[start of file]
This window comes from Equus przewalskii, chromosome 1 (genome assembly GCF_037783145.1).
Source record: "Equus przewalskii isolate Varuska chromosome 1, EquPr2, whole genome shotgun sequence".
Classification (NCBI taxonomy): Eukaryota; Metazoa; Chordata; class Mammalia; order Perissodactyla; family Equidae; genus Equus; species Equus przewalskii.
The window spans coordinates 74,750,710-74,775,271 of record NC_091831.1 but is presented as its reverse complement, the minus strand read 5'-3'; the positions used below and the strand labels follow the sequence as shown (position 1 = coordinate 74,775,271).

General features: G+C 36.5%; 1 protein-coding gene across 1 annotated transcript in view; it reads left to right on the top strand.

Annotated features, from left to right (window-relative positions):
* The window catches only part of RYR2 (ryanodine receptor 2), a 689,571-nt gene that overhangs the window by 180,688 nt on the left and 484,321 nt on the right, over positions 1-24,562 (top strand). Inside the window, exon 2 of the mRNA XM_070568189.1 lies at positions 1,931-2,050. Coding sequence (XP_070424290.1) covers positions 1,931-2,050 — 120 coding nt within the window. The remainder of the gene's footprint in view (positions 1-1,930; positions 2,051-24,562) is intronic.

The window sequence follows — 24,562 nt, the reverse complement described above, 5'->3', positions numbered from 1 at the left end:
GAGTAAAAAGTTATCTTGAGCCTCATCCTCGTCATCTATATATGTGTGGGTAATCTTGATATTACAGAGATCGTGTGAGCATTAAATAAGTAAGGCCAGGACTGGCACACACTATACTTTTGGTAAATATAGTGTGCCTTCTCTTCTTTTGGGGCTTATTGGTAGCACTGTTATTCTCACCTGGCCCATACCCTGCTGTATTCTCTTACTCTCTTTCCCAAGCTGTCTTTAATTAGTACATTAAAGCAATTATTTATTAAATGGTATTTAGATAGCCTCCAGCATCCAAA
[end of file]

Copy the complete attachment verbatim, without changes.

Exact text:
This window comes from Equus przewalskii, chromosome 1 (genome assembly GCF_037783145.1).
Source record: "Equus przewalskii isolate Varuska chromosome 1, EquPr2, whole genome shotgun sequence".
Classification (NCBI taxonomy): Eukaryota; Metazoa; Chordata; class Mammalia; order Perissodactyla; family Equidae; genus Equus; species Equus przewalskii.
The window spans coordinates 74,750,710-74,775,271 of record NC_091831.1 but is presented as its reverse complement, the minus strand read 5'-3'; the positions used below and the strand labels follow the sequence as shown (position 1 = coordinate 74,775,271).

General features: G+C 36.5%; 1 protein-coding gene across 1 annotated transcript in view; it reads left to right on the top strand.

Annotated features, from left to right (window-relative positions):
* The window catches only part of RYR2 (ryanodine receptor 2), a 689,571-nt gene that overhangs the window by 180,688 nt on the left and 484,321 nt on the right, over positions 1-24,562 (top strand). Inside the window, exon 2 of the mRNA XM_070568189.1 lies at positions 1,931-2,050. Coding sequence (XP_070424290.1) covers positions 1,931-2,050 — 120 coding nt within the window. The remainder of the gene's footprint in view (positions 1-1,930; positions 2,051-24,562) is intronic.

The window sequence follows — 24,562 nt, the reverse complement described above, 5'->3', positions numbered from 1 at the left end:
GAGTAAAAAGTTATCTTGAGCCTCATCCTCGTCATCTATATATGTGTGGGTAATCTTGATATTACAGAGATCGTGTGAGCATTAAATAAGTAAGGCCAGGACTGGCACACACTATACTTTTGGTAAATATAGTGTGCCTTCTCTTCTTTTGGGGCTTATTGGTAGCACTGTTATTCTCACCTGGCCCATACCCTGCTGTATTCTCTTACTCTCTTTCCCAAGCTGTCTTTAATTAGTACATTAAAGCAATTATTTATTAAATGGTATTTAGATAGCCTCCAGCATCCAAA